A woman who lost $200,000 to an international investment scam has turned down an offer of $1500 in compensation from her bank.
The woman sent $230,000 to overseas accounts in the course of the scam, of which the bank managed to recover $30,000.
She argued that it should reimburse her for the rest because it had breached the duty of care it owed her to protect her financial interests and was also in breach of the anti-money laundering laws.
She complained to the Banking Ombudsman, who said that a duty of care was usually in place in relationships of trust and confidence, such as between a patient and doctor or lawyer and client, but it did not normally apply to banking.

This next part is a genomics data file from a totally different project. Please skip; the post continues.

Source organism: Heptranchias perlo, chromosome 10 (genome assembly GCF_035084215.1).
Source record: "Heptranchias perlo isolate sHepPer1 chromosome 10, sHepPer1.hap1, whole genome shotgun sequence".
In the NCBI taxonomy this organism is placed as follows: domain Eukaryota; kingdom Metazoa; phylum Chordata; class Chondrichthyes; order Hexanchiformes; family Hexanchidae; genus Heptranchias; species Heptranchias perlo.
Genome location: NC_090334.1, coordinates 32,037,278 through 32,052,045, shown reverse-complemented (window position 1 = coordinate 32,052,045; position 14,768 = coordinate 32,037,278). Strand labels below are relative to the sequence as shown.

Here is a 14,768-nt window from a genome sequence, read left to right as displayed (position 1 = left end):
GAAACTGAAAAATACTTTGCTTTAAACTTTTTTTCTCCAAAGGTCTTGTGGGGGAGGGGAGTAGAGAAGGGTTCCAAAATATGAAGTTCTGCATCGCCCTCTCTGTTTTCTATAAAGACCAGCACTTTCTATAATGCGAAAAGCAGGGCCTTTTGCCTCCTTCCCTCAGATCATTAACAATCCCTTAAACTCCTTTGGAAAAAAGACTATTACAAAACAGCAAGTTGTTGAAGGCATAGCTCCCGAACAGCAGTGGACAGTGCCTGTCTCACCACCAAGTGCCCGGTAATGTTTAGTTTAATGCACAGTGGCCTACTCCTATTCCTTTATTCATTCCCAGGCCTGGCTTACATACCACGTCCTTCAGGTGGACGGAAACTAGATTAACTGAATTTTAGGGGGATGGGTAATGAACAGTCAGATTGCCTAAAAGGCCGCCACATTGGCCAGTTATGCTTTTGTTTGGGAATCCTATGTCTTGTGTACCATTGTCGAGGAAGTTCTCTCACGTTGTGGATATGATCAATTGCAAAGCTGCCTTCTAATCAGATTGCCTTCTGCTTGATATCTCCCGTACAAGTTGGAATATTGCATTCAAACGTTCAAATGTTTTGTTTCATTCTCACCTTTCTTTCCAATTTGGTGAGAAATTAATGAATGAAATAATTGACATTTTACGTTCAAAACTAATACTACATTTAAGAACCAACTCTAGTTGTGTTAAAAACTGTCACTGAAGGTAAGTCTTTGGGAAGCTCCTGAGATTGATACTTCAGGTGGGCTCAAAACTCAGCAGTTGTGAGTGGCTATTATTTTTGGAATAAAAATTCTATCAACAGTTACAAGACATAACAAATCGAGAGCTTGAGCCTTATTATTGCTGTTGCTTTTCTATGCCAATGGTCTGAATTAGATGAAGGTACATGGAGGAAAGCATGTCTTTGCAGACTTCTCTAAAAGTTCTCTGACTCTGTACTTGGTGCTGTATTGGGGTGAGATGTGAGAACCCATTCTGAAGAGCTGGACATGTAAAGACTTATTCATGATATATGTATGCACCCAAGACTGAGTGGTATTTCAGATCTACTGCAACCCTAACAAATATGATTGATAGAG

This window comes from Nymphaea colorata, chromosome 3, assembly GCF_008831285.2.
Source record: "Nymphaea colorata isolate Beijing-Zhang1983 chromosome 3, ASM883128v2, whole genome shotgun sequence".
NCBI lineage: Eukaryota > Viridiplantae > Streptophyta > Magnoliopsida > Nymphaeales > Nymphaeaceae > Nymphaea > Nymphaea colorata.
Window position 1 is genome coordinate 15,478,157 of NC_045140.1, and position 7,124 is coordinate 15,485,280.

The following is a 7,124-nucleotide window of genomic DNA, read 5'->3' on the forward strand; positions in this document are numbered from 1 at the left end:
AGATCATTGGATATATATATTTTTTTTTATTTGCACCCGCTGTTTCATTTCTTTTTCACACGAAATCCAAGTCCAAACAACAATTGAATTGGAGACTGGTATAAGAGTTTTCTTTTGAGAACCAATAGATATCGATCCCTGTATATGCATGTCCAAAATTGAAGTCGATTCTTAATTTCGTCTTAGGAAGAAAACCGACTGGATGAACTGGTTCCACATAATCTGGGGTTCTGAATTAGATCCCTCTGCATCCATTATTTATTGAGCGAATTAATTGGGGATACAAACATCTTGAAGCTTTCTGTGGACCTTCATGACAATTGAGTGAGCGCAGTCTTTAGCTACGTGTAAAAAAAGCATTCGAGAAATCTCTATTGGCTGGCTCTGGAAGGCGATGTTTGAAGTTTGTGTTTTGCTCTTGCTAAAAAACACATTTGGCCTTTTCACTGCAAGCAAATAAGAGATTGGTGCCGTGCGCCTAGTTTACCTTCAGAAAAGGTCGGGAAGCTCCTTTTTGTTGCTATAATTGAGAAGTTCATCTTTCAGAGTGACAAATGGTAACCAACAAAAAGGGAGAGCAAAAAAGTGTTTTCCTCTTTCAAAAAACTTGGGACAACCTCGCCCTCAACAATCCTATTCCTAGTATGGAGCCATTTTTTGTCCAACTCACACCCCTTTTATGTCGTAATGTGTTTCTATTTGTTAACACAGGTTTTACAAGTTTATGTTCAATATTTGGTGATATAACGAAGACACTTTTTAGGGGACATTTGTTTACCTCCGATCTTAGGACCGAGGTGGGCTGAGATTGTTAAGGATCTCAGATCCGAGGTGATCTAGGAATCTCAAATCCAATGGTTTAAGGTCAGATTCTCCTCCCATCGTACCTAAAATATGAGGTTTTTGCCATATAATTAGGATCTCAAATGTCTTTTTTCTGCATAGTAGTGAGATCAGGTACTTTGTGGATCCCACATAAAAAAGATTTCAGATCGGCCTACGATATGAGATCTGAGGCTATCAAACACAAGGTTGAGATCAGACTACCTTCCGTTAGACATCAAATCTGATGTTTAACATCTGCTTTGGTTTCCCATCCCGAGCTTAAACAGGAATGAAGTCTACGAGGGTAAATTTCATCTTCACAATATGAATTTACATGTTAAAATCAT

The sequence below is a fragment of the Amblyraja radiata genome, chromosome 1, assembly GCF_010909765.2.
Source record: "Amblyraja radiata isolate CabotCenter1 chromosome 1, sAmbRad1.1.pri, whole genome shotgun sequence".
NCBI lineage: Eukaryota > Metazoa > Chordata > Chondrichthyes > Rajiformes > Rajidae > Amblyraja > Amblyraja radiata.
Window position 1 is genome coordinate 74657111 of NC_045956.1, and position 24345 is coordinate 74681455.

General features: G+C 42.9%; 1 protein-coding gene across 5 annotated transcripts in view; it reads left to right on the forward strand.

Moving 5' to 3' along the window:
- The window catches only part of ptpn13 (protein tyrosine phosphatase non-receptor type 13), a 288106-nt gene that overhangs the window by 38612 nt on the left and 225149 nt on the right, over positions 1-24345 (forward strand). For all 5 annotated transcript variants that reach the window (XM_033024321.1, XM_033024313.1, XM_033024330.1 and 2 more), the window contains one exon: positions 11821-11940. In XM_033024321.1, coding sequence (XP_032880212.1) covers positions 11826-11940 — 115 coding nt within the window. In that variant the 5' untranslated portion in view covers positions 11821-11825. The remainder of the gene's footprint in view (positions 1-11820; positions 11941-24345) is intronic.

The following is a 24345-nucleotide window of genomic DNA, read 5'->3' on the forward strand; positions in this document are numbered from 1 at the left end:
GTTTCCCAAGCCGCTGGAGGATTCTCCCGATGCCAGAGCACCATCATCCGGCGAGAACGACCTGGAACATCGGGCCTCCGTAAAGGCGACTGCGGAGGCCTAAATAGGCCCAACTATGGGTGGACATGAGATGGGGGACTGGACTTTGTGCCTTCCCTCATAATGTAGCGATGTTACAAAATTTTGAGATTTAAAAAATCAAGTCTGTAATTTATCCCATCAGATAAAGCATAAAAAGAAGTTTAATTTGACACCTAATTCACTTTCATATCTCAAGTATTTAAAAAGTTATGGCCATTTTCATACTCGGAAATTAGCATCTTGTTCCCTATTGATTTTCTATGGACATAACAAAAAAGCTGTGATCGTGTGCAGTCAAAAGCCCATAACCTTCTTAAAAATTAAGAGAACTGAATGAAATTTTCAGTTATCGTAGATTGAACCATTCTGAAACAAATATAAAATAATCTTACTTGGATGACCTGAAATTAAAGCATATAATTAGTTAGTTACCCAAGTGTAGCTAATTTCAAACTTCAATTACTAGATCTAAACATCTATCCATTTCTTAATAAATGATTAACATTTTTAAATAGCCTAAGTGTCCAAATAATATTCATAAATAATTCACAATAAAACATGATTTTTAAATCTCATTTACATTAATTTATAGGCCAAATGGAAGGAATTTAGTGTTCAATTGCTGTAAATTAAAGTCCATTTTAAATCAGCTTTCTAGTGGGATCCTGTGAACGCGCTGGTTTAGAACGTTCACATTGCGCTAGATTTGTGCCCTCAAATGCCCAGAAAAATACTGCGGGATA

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“The bank didn’t owe [her] a fiduciary duty, but it did owe her an obligation to act with reasonable skill and care,” it said.
“We thought the bank had complied with this obligation because it correctly followed her instructions to transfer the funds, it complied with industry practice by requiring two-factor authentication to ensure it was actually [the customer] making the payment and there were no warning signs (red flags) to alert the bank to the fact [she] was involved in a scam.”
The customer argued that the bank had broken anti-money laundering laws by not…